2022 · Days of The Week · Wildlife Wednesday

Greater Roadrunner (Geococcyx californianus)

Although the Greater Roadrunner occurs throughout Texas, is well known, is the topic of much folklore, and is a very popular cartoon character, the only field research studies that have been conducted are in desert scrub or brush-grassland habitats in South Texas. As a popular multicultural iconic bird, from prehistory to modern times, it is surprising that it was one of the last bird species to be given state protection because of the mistaken belief that roadrunners were a threat to declining quail populations.

Resource: https://txtbba.tamu.edu/species-accounts/greater-roadrunner/

2022 · Connecticut · My Travel Journal · Texas

Sell A House; Buy A House ~ May 2021

Texas

Exactly one year ago was a bittersweet day. We finalized everything by signing the Texas house over to the new owner. It was our home for nearly 16 years. And we’ve raised our girls in this place. The Colony is a great community to raise children. It has great schools with an awesome ISD (Independent School District). The shops are close to home. But our street is still quiet. We will miss our good old home and community. At the same time, we are very grateful for still having a job during this pandemic. Even when it brings us to a completely different area in this country.

Connecticut

Before we signed the papers for purchasing the home in Watertown, we got a chance to look at the house inside. I saw it only in photos and on a live camera, when Kevin and the Real Estate Agent walked through the place. Finally, I’ve got a visible dimension of the house and the property. We saw what needs to be changed and how we have to approach it. In the afternoon, we signed the papers at the title company in Oakville, which is still a part of Watertown.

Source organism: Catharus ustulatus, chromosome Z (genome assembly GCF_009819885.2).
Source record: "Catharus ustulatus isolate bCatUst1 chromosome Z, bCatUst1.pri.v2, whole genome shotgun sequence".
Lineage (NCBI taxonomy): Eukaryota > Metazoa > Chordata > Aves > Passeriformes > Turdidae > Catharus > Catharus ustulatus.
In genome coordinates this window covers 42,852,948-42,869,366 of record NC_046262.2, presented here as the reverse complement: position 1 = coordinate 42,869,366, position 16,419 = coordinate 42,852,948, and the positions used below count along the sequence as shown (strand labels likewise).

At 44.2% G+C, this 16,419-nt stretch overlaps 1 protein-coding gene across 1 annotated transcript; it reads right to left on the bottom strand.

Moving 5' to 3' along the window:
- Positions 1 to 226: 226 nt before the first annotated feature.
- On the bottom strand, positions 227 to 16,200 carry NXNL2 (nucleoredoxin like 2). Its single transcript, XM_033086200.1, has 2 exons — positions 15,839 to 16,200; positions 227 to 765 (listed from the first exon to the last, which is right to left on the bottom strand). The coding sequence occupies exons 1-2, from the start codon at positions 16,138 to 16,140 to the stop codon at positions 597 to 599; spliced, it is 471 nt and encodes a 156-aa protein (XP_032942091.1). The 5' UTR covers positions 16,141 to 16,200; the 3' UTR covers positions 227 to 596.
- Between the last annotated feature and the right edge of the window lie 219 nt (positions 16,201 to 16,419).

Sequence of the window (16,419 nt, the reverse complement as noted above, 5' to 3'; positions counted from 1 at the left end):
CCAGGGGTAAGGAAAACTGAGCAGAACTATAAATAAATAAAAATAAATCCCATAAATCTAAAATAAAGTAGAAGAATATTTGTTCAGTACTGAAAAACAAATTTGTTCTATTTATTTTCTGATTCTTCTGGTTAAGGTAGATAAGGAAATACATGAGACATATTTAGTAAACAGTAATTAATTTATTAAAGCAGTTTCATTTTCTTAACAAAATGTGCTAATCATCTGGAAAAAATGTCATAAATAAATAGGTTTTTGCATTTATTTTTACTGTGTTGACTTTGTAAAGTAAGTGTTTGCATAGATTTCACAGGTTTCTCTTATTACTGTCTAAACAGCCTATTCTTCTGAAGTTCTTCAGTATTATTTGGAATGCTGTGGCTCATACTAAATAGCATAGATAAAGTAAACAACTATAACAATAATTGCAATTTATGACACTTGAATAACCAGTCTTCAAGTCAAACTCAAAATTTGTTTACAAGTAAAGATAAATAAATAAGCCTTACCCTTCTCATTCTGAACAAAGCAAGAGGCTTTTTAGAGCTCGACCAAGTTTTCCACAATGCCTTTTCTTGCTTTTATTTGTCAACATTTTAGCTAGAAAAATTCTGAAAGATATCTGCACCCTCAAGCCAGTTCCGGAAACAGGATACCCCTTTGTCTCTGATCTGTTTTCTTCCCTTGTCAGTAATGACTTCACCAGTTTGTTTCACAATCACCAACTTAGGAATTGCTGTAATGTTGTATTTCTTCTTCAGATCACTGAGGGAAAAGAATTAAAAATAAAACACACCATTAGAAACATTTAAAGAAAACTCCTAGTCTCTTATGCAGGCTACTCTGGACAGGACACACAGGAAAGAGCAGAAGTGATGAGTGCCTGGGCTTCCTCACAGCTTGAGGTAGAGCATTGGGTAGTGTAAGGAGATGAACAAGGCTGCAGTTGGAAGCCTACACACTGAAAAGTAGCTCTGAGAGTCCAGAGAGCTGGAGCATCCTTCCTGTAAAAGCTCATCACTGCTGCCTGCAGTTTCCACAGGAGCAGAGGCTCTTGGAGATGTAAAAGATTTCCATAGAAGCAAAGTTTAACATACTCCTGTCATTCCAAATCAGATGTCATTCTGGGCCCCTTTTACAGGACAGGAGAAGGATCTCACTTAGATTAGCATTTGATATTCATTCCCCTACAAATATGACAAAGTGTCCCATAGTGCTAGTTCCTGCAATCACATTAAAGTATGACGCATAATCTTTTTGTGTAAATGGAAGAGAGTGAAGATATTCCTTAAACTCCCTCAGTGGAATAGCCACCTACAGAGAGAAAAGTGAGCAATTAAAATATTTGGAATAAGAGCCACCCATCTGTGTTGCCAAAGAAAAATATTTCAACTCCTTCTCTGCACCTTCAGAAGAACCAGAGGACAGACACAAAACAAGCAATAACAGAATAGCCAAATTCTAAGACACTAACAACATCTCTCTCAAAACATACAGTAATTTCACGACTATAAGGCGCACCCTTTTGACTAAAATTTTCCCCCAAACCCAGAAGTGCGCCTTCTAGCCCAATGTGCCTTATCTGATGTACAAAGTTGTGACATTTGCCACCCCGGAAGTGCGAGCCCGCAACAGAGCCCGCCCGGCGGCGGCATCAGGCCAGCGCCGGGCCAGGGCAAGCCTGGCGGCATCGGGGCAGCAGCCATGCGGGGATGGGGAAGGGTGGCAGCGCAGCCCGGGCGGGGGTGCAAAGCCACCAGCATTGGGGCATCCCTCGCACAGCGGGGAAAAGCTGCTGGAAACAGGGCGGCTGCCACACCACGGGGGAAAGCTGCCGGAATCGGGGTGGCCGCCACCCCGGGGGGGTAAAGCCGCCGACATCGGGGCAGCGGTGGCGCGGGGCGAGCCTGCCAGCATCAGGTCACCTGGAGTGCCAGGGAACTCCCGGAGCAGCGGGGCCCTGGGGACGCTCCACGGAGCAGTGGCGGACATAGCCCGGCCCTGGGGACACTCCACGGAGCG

2022 · Days of The Week · Wildlife Wednesday

Red-eared Slider (Trachemys scripta elegans) 

Red-eared sliders are Texas’s most common aquatic turtles. These turtles get their name from a broad red stripe behind their eye and their habit of sliding off rocks and logs when startled. Older turtles are often covered with a thick coat of algae. Some red-eared sliders can live more than 30 years.

Sliders are cold-blooded and spend hours sunning themselves on rocks and logs. If there are not enough rocks or logs for all of them, they will often stack themselves one on top of the other! They bury themselves in loose soil or mud during the winter to escape the cold. When population numbers get high, these turtles move across land to other bodies of water in search of food and space. They eat aquatic plants, small fish, and decaying material.

Sliders have poor hearing but are very sensitive to vibrations. This makes it hard to sneak up on them. Their name, slider, comes from the fact that they are quick to slide off rocks, logs or the banks if danger threatens.

Resource: https://tpwd.texas.gov/huntwild/wild/species/slider/